Paul Getter from The Internet Marketing Nerds helps people quickly accelerate their digital presence and build successful online businesses.
Establishing online authority is important because there is already so much online, and more every minute. According to estimates made by online marketing researchers this year and last year, the number of new blog posts published per day ranges from five million to 10 million.
Those are blog posts only. Social media posts on Facebook, Instagram, LinkedIn, Snapchat, Pinterest, TikTok, Reddit, and Twitter, to name a few, surpass daily blog post totals by an order of magnitude.
Only if you are an authority on your topic, on your product or service, in your field or in your industry, what you say online will cut through all the noise and really matter to your audience.
So you can make a difference in what matters to you, your organization, your company or industry, with the reach to connect with everyone no matter where your solution matters.
Increase your signal-to-noise ratio by establishing online authority.
Social media is more than a platform to socialize. Sure, it’s fun, and posts that are interesting and entertaining usually do well on social platforms. But for you, as an innovator, community leader, entrepreneur, influencer, or business leader, social media isn’t about getting the most likes or reposts. It’s not about entertaining most people. It’s not even about entertaining the most people in a topic related to your field.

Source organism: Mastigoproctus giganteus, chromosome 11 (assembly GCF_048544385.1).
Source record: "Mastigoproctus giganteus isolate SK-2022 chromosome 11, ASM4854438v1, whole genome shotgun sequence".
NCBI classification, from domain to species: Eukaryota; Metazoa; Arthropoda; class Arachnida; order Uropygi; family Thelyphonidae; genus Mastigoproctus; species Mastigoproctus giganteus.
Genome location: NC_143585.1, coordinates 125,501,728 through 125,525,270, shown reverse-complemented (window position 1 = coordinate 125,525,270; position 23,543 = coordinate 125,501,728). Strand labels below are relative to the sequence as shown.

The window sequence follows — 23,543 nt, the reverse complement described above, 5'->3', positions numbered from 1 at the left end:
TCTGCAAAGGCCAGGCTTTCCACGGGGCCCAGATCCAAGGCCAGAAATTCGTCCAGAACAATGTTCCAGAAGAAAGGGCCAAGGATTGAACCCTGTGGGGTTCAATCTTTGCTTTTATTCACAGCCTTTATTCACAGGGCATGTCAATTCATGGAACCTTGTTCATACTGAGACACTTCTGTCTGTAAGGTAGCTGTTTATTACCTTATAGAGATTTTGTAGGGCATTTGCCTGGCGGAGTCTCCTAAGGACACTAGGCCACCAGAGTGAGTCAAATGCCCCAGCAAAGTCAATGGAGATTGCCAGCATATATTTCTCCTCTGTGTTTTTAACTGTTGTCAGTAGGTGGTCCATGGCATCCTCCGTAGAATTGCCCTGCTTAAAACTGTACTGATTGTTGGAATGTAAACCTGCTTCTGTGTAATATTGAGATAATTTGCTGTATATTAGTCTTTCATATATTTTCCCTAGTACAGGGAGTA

Social media is the ultimate opportunity in the history of all media, not just the internet, to establish yourself as an authority. Once you’ve done that, your prospects — for new customers for your service, your addressable user base for your new app, your buyers for niche inventory you create or distribute — will start looking for you and come to you to solve their problems. unload for them.
Here are just five ideas worth thinking about that may help:
1. Solve a problem for your audience.
According to a 2022 report from Smart Insights, a survey of social media trends conducted in 2021 by GlobalWebIndex found something relevant from respondents. As for the hows and whys of when visitors log into social media, it turns out it’s not just funny videos of their friends’ pets or photos of breakfast: “Instagram, Pinterest, Linkedin, Reddit, and Twitter users all report “follow/find information about products/brands in their top three drivers.”
That’s powerful information for business leaders who do all or part of their marketing on social media. The research results suggest that the almost two billion people who use Facebook every day (DAU) use it to find products and brands that solve a problem they have and are willing to pay to solve it for them. Making your audience laugh or share your post doesn’t build authority. It builds a rapport. That’s all well and good, but what really builds authority is when your product or service solves a problem for them.